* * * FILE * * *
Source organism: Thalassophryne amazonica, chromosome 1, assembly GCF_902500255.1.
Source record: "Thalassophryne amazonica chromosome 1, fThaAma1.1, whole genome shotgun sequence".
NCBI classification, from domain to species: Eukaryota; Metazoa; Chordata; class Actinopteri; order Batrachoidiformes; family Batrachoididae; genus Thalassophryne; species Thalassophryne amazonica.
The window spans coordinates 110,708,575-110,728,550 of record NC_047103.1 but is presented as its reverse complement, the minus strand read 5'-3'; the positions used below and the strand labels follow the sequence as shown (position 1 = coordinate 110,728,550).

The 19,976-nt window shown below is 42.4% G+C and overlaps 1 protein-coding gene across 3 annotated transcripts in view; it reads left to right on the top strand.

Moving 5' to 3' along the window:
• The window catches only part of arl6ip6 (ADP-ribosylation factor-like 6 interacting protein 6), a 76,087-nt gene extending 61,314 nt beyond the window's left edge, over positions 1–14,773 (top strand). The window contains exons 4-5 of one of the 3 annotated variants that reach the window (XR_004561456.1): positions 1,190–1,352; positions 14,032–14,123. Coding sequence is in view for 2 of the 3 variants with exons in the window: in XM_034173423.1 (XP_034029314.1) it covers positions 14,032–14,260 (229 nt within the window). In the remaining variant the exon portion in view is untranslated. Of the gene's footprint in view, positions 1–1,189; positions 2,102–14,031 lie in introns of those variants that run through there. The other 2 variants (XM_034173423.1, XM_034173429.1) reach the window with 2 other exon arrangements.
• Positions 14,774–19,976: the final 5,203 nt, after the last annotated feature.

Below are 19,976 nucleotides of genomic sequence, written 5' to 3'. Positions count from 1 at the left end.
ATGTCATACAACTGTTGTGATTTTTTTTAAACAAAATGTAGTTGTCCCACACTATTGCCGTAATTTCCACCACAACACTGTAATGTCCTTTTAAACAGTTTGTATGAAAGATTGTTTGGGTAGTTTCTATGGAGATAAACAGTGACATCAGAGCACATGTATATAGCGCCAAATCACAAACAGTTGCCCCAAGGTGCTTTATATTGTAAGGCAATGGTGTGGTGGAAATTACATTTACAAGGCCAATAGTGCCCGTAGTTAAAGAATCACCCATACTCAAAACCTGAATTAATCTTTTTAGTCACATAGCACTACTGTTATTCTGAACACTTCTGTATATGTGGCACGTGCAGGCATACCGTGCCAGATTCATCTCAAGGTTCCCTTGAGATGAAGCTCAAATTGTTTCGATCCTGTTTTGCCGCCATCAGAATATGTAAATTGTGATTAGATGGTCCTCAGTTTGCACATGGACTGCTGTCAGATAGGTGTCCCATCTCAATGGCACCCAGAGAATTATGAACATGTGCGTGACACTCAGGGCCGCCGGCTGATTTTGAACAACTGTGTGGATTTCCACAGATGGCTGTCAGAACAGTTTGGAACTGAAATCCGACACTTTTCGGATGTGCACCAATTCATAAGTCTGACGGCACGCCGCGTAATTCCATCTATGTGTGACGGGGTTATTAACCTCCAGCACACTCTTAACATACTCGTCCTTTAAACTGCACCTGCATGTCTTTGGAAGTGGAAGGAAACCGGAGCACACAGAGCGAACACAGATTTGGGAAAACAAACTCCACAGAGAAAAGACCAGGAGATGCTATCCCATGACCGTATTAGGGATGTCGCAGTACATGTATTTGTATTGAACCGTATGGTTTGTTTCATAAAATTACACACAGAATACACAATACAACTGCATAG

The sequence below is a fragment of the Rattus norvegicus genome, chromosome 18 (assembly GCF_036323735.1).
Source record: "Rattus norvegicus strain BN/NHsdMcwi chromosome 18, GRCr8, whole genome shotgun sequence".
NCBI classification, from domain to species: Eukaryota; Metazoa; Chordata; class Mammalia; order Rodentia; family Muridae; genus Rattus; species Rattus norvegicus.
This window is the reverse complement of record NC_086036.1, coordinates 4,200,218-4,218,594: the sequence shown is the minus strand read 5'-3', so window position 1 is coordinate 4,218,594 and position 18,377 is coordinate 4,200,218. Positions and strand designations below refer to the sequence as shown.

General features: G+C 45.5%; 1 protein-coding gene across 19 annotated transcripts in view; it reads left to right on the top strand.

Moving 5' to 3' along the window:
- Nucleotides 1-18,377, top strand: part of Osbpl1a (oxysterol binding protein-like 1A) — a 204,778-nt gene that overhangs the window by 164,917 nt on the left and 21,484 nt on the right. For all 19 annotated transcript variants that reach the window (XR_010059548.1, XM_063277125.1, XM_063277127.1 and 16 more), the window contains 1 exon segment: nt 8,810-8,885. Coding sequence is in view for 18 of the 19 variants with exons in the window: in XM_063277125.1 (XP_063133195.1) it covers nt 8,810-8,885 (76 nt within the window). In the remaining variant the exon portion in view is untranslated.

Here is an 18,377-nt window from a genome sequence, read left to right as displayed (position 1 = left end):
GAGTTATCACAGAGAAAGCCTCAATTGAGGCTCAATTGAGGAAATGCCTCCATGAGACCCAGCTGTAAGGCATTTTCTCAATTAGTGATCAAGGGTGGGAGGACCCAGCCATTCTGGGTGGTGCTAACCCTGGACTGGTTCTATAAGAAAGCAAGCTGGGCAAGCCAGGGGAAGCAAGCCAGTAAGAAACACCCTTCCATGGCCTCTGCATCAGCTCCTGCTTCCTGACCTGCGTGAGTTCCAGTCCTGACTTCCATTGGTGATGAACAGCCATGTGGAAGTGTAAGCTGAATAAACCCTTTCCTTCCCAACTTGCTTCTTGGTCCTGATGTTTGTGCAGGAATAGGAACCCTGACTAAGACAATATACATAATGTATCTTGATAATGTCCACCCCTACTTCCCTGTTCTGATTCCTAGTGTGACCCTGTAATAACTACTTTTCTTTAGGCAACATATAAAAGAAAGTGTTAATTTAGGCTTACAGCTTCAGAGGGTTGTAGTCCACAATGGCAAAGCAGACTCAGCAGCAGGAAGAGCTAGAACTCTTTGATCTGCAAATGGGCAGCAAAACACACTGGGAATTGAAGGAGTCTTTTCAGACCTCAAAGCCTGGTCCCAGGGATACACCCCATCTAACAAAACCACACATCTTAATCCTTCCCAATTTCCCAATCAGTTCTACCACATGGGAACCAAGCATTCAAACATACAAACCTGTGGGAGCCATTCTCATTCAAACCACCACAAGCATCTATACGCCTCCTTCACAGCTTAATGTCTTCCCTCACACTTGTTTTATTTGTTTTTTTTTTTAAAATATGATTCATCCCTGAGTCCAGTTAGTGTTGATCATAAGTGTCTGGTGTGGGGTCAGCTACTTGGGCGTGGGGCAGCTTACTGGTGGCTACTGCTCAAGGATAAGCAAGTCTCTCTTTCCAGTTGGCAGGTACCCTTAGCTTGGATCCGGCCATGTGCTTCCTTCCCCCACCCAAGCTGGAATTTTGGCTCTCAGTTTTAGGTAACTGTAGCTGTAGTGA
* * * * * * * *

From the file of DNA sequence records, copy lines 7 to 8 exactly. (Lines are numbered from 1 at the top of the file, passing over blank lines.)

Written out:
• The window catches only part of arl6ip6 (ADP-ribosylation factor-like 6 interacting protein 6), a 76,087-nt gene extending 61,314 nt beyond the window's left edge, over positions 1–14,773 (top strand). The window contains exons 4-5 of one of the 3 annotated variants that reach the window (XR_004561456.1): positions 1,190–1,352; positions 14,032–14,123. Coding sequence is in view for 2 of the 3 variants with exons in the window: in XM_034173423.1 (XP_034029314.1) it covers positions 14,032–14,260 (229 nt within the window). In the remaining variant the exon portion in view is untranslated. Of the gene's footprint in view, positions 1–1,189; positions 2,102–14,031 lie in introns of those variants that run through there. The other 2 variants (XM_034173423.1, XM_034173429.1) reach the window with 2 other exon arrangements.
• Positions 14,774–19,976: the final 5,203 nt, after the last annotated feature.